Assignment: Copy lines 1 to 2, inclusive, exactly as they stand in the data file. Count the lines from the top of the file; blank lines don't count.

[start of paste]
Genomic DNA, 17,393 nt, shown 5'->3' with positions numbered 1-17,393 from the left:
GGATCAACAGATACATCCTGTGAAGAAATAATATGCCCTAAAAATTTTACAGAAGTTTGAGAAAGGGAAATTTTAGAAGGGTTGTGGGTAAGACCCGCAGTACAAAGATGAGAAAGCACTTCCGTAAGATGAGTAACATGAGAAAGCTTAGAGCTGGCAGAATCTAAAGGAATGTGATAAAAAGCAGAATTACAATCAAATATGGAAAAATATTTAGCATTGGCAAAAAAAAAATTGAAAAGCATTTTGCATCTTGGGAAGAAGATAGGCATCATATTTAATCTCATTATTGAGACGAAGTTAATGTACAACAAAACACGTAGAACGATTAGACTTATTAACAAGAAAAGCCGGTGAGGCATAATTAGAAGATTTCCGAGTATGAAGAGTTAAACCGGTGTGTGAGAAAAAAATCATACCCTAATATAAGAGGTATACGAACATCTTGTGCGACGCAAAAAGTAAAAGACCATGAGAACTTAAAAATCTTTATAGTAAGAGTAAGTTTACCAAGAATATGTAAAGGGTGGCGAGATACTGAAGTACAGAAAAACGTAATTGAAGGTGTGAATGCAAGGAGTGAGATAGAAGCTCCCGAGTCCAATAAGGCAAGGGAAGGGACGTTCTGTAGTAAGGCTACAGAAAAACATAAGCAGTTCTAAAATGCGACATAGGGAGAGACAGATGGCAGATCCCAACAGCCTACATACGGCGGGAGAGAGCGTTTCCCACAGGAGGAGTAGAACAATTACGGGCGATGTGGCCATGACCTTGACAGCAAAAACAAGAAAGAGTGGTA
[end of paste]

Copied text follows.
Genomic DNA, 17,393 nt, shown 5'->3' with positions numbered 1-17,393 from the left:
GGATCAACAGATACATCCTGTGAAGAAATAATATGCCCTAAAAATTTTACAGAAGTTTGAGAAAGGGAAATTTTAGAAGGGTTGTGGGTAAGACCCGCAGTACAAAGATGAGAAAGCACTTCCGTAAGATGAGTAACATGAGAAAGCTTAGAGCTGGCAGAATCTAAAGGAATGTGATAAAAAGCAGAATTACAATCAAATATGGAAAAATATTTAGCATTGGCAAAAAAAAAATTGAAAAGCATTTTGCATCTTGGGAAGAAGATAGGCATCATATTTAATCTCATTATTGAGACGAAGTTAATGTACAACAAAACACGTAGAACGATTAGACTTATTAACAAGAAAAGCCGGTGAGGCATAATTAGAAGATTTCCGAGTATGAAGAGTTAAACCGGTGTGTGAGAAAAAAATCATACCCTAATATAAGAGGTATACGAACATCTTGTGCGACGCAAAAAGTAAAAGACCATGAGAACTTAAAAATCTTTATAGTAAGAGTAAGTTTACCAAGAATATGTAAAGGGTGGCGAGATACTGAAGTACAGAAAAACGTAATTGAAGGTGTGAATGCAAGGAGTGAGATAGAAGCTCCCGAGTCCAATAAGGCAAGGGAAGGGACGTTCTGTAGTAAGGCTACAGAAAAACATAAGCAGTTCTAAAATGCGACATAGGGAGAGACAGATGGCAGATCCCAACAGCCTACATACGGCGGGAGAGAGCGTTTCCCACAGGAGGAGTAGAACAATTACGGGCGATGTGGCCATGACCTTGACAGCAAAAACAAGAAAGAGTGGTA